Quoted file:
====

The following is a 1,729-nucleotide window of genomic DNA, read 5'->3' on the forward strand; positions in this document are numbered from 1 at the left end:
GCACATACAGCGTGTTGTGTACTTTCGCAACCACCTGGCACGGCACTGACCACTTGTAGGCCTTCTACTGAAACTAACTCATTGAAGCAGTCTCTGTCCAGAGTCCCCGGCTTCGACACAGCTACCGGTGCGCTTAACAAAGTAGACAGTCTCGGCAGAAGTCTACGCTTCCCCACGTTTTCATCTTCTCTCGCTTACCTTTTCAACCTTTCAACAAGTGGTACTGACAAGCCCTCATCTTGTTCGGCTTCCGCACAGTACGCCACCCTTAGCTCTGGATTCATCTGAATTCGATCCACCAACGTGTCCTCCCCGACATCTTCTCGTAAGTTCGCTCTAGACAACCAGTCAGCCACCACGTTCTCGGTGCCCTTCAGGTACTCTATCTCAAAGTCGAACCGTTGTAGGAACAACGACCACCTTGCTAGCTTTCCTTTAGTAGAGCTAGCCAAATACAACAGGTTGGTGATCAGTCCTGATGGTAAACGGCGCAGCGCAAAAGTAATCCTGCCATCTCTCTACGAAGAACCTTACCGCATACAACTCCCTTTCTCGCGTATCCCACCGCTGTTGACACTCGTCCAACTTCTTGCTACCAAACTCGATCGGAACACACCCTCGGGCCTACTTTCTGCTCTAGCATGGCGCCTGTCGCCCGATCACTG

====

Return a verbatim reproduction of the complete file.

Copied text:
The following is a 1,729-nucleotide window of genomic DNA, read 5'->3' on the forward strand; positions in this document are numbered from 1 at the left end:
GCACATACAGCGTGTTGTGTACTTTCGCAACCACCTGGCACGGCACTGACCACTTGTAGGCCTTCTACTGAAACTAACTCATTGAAGCAGTCTCTGTCCAGAGTCCCCGGCTTCGACACAGCTACCGGTGCGCTTAACAAAGTAGACAGTCTCGGCAGAAGTCTACGCTTCCCCACGTTTTCATCTTCTCTCGCTTACCTTTTCAACCTTTCAACAAGTGGTACTGACAAGCCCTCATCTTGTTCGGCTTCCGCACAGTACGCCACCCTTAGCTCTGGATTCATCTGAATTCGATCCACCAACGTGTCCTCCCCGACATCTTCTCGTAAGTTCGCTCTAGACAACCAGTCAGCCACCACGTTCTCGGTGCCCTTCAGGTACTCTATCTCAAAGTCGAACCGTTGTAGGAACAACGACCACCTTGCTAGCTTTCCTTTAGTAGAGCTAGCCAAATACAACAGGTTGGTGATCAGTCCTGATGGTAAACGGCGCAGCGCAAAAGTAATCCTGCCATCTCTCTACGAAGAACCTTACCGCATACAACTCCCTTTCTCGCGTATCCCACCGCTGTTGACACTCGTCCAACTTCTTGCTACCAAACTCGATCGGAACACACCCTCGGGCCTACTTTCTGCTCTAGCATGGCGCCTGTCGCCCGATCACTG